Many eminent petroleum experts have debated Hubbert’s theory however, many others agree with him. Some experts say we reached peak oil in 1984/85, some 2005. However, the civil argument about whether or not we have achieved ‘peak oil’ seethes and is for the most part denied by the worldwide oil organizations. In any event, the fact is that the price of oil is steadily increasing and along with that so is the price of petroleum and almost every other product we use. Many see the problem as manifesting itself in the fight for the remaining major oil reserves in the Middle East. To the consumer like you and I, it will mean ever increasing prices with the cost of running a motor vehicle being just too high to contemplate. Another major cost for us these days, is the cost of power for your home or business. Imagine a world where the power is only available on certain days or at certain hours. Some poorer nations live with this reality right now. Its not science fiction!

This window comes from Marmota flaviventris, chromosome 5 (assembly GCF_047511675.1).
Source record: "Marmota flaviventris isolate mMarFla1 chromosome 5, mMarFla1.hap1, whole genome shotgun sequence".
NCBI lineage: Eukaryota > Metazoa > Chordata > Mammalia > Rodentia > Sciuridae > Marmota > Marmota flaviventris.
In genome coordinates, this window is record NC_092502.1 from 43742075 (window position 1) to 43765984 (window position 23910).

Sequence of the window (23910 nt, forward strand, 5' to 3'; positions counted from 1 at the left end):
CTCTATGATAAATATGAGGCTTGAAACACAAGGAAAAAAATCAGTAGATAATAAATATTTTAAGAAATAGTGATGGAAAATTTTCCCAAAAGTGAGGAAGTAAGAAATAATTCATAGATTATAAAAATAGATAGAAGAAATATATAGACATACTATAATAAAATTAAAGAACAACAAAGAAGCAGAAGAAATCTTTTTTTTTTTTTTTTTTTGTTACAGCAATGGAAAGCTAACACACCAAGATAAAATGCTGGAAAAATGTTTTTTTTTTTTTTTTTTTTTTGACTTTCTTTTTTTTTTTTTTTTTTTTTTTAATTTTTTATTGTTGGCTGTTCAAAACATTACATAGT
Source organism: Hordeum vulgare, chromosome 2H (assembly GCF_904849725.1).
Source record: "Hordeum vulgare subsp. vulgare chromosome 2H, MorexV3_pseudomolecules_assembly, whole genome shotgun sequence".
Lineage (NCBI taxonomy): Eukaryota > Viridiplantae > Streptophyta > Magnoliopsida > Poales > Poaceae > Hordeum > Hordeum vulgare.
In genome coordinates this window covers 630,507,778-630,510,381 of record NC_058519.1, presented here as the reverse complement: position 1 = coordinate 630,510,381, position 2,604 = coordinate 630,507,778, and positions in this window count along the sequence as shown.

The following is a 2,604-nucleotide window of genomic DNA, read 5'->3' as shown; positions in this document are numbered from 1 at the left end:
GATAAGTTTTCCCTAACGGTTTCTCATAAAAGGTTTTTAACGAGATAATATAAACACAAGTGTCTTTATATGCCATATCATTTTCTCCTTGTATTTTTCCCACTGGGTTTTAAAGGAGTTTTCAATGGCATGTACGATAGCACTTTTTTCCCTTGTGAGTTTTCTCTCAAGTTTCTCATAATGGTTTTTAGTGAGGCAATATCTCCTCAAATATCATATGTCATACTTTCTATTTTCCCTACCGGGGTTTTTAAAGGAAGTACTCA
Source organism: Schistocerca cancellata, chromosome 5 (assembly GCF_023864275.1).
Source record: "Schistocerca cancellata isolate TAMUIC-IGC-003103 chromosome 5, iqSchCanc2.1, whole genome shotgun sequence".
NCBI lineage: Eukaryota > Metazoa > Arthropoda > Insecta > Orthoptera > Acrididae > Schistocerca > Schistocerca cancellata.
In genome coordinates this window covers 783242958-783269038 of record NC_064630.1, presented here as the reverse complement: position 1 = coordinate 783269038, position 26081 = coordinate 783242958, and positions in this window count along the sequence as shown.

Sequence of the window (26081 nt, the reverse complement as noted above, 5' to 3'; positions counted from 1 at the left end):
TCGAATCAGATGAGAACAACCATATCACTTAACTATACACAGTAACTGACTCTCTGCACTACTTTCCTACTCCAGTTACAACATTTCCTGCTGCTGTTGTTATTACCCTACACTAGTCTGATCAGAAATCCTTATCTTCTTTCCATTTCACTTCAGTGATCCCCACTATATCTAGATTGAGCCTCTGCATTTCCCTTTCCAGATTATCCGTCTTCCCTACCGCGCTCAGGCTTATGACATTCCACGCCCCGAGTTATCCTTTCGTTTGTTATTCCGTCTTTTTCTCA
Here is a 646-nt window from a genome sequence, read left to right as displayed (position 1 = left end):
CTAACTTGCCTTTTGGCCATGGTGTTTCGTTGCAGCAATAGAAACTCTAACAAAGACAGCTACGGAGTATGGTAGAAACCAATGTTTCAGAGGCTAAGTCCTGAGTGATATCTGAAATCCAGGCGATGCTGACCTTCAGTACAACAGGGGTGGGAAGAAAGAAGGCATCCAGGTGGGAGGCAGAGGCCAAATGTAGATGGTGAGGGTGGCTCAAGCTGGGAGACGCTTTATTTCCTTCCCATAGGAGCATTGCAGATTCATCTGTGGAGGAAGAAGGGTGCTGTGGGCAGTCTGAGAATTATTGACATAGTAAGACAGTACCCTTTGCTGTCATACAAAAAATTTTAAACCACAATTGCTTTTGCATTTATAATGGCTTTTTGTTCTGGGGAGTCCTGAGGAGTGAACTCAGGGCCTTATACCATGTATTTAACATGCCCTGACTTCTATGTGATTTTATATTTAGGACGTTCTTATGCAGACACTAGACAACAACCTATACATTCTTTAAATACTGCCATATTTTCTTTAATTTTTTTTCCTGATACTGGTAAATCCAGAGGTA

Global Warming In the Age of Oil

I have read various reports that predict that the age of oil will be a very small blip on the timeline of human history. It may last for 200 years, probably not even that long. However, the debate on the environmental impact of burning fossil fuels rages almost every day in newspapers and on television around the globe. Whilst it seems that for every expert proclaiming the effects of global warming, there is another equally qualified expert who loudly decries the very same effects. It does appear however that most of us now recognize that the century of pumping hydrocarbon emissions into our atmosphere has had some form of derogatory effect on our natural ecosystem. We cannot continue to spew effluent into the air and hope it will not impact us. This is another reason why alternative sources of energy need to be developed which are renewable and have little or no environmental impact. The most obvious sources of clean green renewable energy are solar and wind power.